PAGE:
As Aragon descends into unrest, a count jealously fights for a noble lady's heart. But she has already given it to a passionate troubadour whose mother holds a terrible secret.
Surpassing its hugely successful spiritual predecessor Rigoletto, Il Trovatore was an instant triumph. Verdi’s music is so passionate and transcendent that one almost loses sight of opera’s notoriously most implausible plot, complete with burning babies and bloodthirsty vengeance.
Il Conte di Luna
An old gypsy
China NCPA Chorus
Guangzhou Symphony Orchestra
Director, Sets & Costumes Designer
Hugo De Ana
Within the guardroom at the Palace of Aragon, Captain Ferrando orders his men to keep watch while Count di Luna waits underneath Lady Leonora’s bedroom. The count is in love with Leonora but she is in love with a troubadour called Manrico. In an effort to keep the guards from falling asleep, Ferrando tells a story about the count:
Many years ago, a Gypsy woman made the count’s baby brother turn weak and ill. The king - the young boy’s father - sentenced her to be burned at the stake. As she burned, she commanded her daughter, Azucena, to avenge her. Azucena kidnapped the baby and threw him into the fire to burn alongside her mother. Though an infant’s bones were found in the ashes, the king refused to believe that they belonged to his son. Several years later, while he lay on his deathbed, he commanded his son, Di Luna, to seek out and punish Azucena.
Inside her room, Leonora confides in her friend, Ines, and tells her she loves Manrico. She hears Manrico’s voice outside in the distance and runs outside to greet him. In the dark, she mistakes Di Luna for Manrico, but luckily Manrico soon appears. She quickly runs to his side to embrace him. In a fit of jealousy, Di Luna challenges Manrico to a duel, which he accepts.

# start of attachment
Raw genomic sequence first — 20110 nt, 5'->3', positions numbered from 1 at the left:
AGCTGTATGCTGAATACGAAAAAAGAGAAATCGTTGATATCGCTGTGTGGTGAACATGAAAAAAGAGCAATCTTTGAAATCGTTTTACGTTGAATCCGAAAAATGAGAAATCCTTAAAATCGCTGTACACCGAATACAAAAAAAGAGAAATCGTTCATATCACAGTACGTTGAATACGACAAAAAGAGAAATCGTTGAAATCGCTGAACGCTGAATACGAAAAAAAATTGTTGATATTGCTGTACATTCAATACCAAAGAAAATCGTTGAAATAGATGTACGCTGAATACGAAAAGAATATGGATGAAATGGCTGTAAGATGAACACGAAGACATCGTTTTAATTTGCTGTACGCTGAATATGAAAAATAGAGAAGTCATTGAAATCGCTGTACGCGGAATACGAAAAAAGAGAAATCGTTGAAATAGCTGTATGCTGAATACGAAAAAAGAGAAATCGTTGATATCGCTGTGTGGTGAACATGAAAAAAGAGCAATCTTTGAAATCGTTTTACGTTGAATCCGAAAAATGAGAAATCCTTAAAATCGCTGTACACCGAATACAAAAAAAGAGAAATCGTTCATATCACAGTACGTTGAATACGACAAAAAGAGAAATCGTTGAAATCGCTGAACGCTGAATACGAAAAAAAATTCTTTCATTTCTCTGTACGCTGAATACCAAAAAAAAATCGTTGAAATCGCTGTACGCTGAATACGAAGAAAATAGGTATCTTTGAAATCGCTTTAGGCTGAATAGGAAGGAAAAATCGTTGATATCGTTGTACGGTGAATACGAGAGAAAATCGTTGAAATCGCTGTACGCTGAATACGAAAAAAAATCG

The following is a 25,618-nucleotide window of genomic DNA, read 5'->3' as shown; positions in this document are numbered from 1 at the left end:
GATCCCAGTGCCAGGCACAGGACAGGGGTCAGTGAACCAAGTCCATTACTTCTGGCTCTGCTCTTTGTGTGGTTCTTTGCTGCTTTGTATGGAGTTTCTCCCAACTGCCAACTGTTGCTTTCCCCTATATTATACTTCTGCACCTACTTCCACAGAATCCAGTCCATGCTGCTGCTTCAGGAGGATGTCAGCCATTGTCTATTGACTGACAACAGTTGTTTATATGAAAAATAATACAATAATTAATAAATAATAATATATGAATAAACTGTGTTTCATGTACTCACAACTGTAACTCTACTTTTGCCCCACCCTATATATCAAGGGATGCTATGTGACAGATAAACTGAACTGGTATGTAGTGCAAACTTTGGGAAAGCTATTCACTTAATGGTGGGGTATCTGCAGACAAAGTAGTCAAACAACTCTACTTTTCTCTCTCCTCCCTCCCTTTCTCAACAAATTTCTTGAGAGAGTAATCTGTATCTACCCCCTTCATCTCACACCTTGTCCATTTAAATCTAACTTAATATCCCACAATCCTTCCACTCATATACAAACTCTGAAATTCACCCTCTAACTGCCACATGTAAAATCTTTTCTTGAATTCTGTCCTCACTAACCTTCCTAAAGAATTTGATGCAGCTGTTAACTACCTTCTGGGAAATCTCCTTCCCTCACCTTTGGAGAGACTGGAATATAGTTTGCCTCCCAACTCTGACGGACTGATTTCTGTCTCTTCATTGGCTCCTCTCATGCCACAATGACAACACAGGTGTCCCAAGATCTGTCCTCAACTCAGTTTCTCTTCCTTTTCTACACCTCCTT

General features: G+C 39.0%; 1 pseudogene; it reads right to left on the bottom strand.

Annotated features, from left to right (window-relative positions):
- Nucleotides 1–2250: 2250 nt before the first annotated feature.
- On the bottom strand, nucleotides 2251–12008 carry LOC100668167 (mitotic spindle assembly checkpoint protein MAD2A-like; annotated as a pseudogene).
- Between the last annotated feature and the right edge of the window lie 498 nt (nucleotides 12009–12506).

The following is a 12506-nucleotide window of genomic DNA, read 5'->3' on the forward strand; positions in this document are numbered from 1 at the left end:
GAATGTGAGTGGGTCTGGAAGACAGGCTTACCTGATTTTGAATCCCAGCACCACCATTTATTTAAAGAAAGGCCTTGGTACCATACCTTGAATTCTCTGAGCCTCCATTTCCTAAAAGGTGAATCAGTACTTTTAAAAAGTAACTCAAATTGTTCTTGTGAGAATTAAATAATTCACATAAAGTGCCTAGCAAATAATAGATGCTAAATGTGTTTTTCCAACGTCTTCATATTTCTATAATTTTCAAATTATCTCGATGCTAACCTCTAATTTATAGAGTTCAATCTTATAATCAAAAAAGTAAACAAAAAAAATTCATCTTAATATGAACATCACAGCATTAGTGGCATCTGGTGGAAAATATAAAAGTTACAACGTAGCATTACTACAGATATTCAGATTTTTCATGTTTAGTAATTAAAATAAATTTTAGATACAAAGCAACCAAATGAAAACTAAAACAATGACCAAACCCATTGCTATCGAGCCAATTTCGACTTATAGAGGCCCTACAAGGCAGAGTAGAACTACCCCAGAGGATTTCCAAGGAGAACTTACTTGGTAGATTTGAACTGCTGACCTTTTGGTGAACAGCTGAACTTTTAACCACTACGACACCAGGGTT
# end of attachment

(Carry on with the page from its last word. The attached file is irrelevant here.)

Inside the Gypsy camp, Azucena recalls her mother’s plea for vengeance. She tells her son, Manrico, a life-changing story: when she tried to kill the king’s son, she mistakenly grabbed her own baby and threw him into the fire instead. Manrico realises he is not her biological son but promises her that his love for her is unchanged. He swears to his mother that he will help her seek vengeance, and regrets the fact that something prevented him from killing Di Luna even though he won the duel. A messenger arrives bringing news that Leonora, believing that Manrico is dead, has entered into a convent. Determined to stop her, Manrico makes haste to Leonora despite his mother’s objections.
Outside the convent, Di Luna waits for the right moment to kidnap Leonora. She and the nuns appear in procession and Di Luna sets his plan in motion. At that very moment, Manrico arrives and saves Leonora. The two quickly set off hand in hand, escaping Di Luna and his men.
Di Luna has set up camp not far from the castle where Manrico and Leonora are staying. Ferrando brings in Azucena after finding her wandering outside. She claims to be looking for her lost son. When Di Luna reveals his identity, Azucena is taken aback. In that moment, Ferrando recognizes her as the murderer of Di Luna’s younger brother. Di Luna orders her to be burnt at the stake.
Inside the castle, Manrico and Leonora are about to give their hands to one another in marriage. As they say their vows, Manrico’s friend, Ruiz, rushes in to tell them that Azucena has been captured and sentenced to burn at the stake. Stopping everything, Manrico summons his men and desperately prepares to attack.
Manrico has been captured along with his mother. Wanting nothing more than to save the man she loves, Leonora pledges herself to Di Luna in exchange for Manrico’s freedom. But before he can possess her, she secretly swallows some poison.
Within their cell, Manrico comforts his ageing mother, who is falling asleep. Leonora arrives and urges Manrico to escape. However, after hearing the deal she made with Di Luna, Manrico feels betrayed and refuses to leave his cell. Within moments, the effects of the poison begin to show. As she dies in agony in Manrico's arms, Leonora confesses that she prefers to die with him than to marry another. Having heard Leonora’s final words, the count orders Manrico’s execution. Azucena awakes and tries to stop di Luna, but it is too late. She cries out that her mother has finally been avenged, for Di Luna has killed his own brother.
Il trovatore: an opera of the night
The operas of Verdi are individually recognisable by their distinctive colour or tinta. Il trovatore belongs to the night, its prevailing colour midnight blue irradiated from time to time by the flame red of the fire which is its recurring motif.